‘The Klingons focused on the Star Navy first; they were closer,’ Thawn confirmed. ‘We’ve been able to take them in the side; I think they’d been fooled by us falling back, too, thought we were weaker. But the Klingons are rallying, and we’re just no match for their bigger ships.’

‘And Endeavour?’

‘Has got its own battles, as does the lead Star Navy ship. Two Vor’chas and other smaller ships over Petrarch.’ Thawn clicked her tongue. ‘They’re not coming to save us.’

Relekor paused, then pushed to his feet. ‘So we save ourselves. As you say, Lieutenant Kharth. Let’s hit the Klingons head-on.’

Kharth drew a deep breath. ‘You heard him, Ensign Harkon. Bring us about, follow my flight route. They’re going to try to break away, so we want to sink in our claws.’

Relekor chuckled. ‘Our talons.’

The deck lurched as inertial dampeners struggled to fully compensate when Harkon brought the Talon around. They’d been pinwheeling while they tried to figure out just what the hell was going on, but now it was time to act.

‘They’re opening fire on us; modulating our shields to compensate,’ Kharth called out. ‘Thawn, give me more power to deflector management.’

‘On it,’ Thawn called. Kharth knew they had precious little to spare, and yet still Thawn shaved inches off other systems, and adjusting their defences while the Klingons raked weapons fire over them became as easy as breathing.

‘I’m on their tail,’ Harkon confirmed. ‘Speeding up to get close.’

‘I’ve got targeting locks, do not lose them.’

The Talon swept through the roiling firefight like a racer who’d heard the starting shot, a hunter falling upon its foe. The Klingon bird-of-prey that had gone for the Idaro was forced to break off, but it was too slow to evade this deadly attack. In heartbeats the Talon was on it. The bird-of-prey’s shields held for only moments, and when they collapsed Kharth’s hand lashed out to drop a pair of torpedoes into their engines.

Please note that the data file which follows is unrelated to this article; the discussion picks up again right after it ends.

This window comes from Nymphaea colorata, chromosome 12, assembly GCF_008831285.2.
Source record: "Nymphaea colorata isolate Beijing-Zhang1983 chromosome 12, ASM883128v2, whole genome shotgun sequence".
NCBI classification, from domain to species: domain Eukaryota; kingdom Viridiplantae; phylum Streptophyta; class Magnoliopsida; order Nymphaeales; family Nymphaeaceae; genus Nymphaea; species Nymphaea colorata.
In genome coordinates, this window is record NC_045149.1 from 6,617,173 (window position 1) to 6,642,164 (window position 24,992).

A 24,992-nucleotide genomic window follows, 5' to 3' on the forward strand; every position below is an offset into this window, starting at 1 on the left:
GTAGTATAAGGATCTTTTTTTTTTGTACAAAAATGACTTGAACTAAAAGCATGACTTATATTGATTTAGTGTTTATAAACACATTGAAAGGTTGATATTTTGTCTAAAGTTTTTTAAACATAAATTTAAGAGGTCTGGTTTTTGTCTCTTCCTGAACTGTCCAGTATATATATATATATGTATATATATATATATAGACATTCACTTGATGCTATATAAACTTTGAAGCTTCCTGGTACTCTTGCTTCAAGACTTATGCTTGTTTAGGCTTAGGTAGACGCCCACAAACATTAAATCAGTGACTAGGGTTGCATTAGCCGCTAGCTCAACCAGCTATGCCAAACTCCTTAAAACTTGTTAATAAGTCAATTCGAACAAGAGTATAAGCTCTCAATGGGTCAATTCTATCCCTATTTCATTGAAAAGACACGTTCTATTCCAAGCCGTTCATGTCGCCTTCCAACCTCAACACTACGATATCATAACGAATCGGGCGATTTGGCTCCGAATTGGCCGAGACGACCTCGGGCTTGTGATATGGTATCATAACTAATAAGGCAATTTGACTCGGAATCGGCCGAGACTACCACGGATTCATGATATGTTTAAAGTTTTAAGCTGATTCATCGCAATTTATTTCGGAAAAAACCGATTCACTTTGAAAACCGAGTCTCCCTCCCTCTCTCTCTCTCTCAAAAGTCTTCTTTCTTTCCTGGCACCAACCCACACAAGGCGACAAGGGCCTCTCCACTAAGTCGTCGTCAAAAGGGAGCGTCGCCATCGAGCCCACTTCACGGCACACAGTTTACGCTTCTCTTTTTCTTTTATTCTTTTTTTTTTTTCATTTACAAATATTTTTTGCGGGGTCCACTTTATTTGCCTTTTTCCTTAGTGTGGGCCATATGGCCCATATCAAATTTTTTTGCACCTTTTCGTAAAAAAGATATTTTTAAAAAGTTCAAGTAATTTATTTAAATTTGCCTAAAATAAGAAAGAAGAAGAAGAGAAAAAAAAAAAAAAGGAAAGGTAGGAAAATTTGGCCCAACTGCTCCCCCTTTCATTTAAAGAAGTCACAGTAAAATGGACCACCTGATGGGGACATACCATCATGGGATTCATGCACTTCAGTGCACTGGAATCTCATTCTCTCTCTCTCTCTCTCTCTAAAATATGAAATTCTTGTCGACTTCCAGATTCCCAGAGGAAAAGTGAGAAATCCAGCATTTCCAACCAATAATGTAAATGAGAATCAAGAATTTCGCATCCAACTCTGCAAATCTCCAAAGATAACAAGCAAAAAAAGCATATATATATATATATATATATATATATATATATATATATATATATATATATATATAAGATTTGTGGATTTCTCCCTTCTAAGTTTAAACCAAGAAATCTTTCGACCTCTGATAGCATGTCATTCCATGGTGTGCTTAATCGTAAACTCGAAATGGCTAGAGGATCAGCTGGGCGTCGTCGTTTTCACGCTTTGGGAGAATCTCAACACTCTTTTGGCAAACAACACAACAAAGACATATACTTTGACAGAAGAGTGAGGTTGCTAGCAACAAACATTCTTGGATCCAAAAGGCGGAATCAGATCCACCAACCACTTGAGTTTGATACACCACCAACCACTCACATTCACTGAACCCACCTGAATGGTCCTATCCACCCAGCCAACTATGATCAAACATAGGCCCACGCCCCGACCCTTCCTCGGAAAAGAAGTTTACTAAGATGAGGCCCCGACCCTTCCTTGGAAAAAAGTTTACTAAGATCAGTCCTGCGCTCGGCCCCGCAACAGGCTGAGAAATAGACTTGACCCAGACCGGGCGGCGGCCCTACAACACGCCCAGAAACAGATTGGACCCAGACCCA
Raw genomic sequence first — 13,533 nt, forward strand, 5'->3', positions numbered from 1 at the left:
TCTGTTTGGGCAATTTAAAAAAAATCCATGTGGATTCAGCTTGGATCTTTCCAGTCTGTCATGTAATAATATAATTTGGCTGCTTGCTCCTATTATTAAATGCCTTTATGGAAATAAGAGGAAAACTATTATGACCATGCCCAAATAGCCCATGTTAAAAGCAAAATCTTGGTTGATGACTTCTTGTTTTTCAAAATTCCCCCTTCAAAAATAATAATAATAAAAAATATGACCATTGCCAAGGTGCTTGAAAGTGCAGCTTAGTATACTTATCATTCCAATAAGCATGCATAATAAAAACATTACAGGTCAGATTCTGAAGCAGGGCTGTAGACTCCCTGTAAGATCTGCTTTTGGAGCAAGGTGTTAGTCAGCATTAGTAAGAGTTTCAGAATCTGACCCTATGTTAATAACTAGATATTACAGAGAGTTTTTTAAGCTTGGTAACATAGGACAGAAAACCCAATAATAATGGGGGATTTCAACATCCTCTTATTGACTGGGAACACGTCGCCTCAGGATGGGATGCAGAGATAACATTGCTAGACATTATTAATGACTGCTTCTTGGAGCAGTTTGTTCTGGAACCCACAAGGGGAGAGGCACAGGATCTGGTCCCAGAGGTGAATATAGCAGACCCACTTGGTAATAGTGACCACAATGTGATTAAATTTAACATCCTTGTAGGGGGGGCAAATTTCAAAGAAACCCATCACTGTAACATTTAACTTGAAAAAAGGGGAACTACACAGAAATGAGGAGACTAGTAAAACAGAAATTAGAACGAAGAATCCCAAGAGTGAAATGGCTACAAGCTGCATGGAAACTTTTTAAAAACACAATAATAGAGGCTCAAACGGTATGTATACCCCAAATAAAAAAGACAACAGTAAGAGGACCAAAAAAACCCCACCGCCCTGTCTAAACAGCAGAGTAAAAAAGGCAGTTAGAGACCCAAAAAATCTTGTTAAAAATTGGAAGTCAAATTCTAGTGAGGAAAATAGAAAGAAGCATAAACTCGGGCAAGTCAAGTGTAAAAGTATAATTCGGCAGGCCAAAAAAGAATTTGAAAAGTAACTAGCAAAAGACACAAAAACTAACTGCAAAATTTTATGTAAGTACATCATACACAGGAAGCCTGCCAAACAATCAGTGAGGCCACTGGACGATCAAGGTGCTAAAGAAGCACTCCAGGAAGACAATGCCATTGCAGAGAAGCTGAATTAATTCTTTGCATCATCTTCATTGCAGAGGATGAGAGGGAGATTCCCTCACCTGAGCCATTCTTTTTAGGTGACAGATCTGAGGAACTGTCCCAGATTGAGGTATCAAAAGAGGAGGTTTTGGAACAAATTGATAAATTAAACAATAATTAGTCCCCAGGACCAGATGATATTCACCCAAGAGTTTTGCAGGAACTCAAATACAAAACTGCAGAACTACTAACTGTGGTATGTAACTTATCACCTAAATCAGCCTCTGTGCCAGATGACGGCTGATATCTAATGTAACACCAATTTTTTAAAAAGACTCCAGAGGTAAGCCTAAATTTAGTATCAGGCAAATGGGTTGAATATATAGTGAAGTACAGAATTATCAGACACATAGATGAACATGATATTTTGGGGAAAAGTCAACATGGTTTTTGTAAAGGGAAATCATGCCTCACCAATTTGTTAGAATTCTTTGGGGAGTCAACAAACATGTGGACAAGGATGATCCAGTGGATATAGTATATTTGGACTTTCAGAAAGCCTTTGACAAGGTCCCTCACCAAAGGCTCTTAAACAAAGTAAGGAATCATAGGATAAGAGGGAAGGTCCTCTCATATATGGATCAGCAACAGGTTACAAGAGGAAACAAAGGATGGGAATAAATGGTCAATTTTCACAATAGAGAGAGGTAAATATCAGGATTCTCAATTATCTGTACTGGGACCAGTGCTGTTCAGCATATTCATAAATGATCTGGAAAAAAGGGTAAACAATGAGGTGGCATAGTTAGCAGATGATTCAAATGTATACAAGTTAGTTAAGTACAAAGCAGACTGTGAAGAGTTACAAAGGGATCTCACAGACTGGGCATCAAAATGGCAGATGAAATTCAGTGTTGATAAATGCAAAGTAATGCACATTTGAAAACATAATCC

Through the blossoming explosion of the destroyed ship the Talon swept, and only then did Thawn give a more thorough assessment of their own damage.

‘An EPS conduit’s failed on Deck 4,’ she called. ‘Energy reallocation is going to get harder.’

‘Shields down to sixty percent,’ Kharth added. ‘Recommend we back up another ship and act as gunboat while we recharge.’

But Relekor, still on his feet, scowled at the tactical map. ‘The Hortens and the Priar are taking a hammering.’

‘We don’t -’

‘We’re the biggest ship in the Agarath Guard. We have to protect them.’

Kharth watched him for a moment. It struck her in particular for him to speak out to defend the Priar; the frigate was crewed by some of the more ship-trained of Korsk’s Remans. She exchanged a glance with Thawn, who sucked her teeth.

‘One more sprint in us, maybe,’ said the Betazoid. ‘But emergency power is limited.’

‘We can sprint or they can die,’ said Relekor. ‘Bring us in.’

As they raced through the periphery of the asteroid belt towards the hotspot, Kharth cast her eye to the wider tactical map. Endeavour was still locked in a rolling firefight, but as she watched, two Star Navy frigates disengaged from the Klingons to set upon one of the smaller ships of the Agarath Guard. ‘We can’t win this as a three-way fight. This only benefits the Klingons.’

‘Once the Klingons ease off, the Star Navy will come for us,’ Relekor pointed out.

‘The Priar has lost power and is drifting,’ Thawn called out, and the wider battle became irrelevant.

‘We need to engage from here,’ Relekor said. ‘Draw their fire.’

Kharth hesitated, but knew there was only so much arguing she could get away with on the bridge. Quick taps of the controls later, and the Talon was firing long-range at the Klingon ships besetting their allies.

As expected, it mostly bounced off their shields. As expected, it still caught the Klingons’ attention, and they rounded on the barrelling form of the Talon, opening fire –

And the first salvo crashed through their shields as the emergency power reserves failed.

The deck surged up and Kharth lost her footing. Explosions racked the bridge, and everything spun in shadow for a moment. She could only have been down for seconds, and by the time she was pulling herself back up again, Harkon was shouting.

‘I’m breaking off! They’re not following!’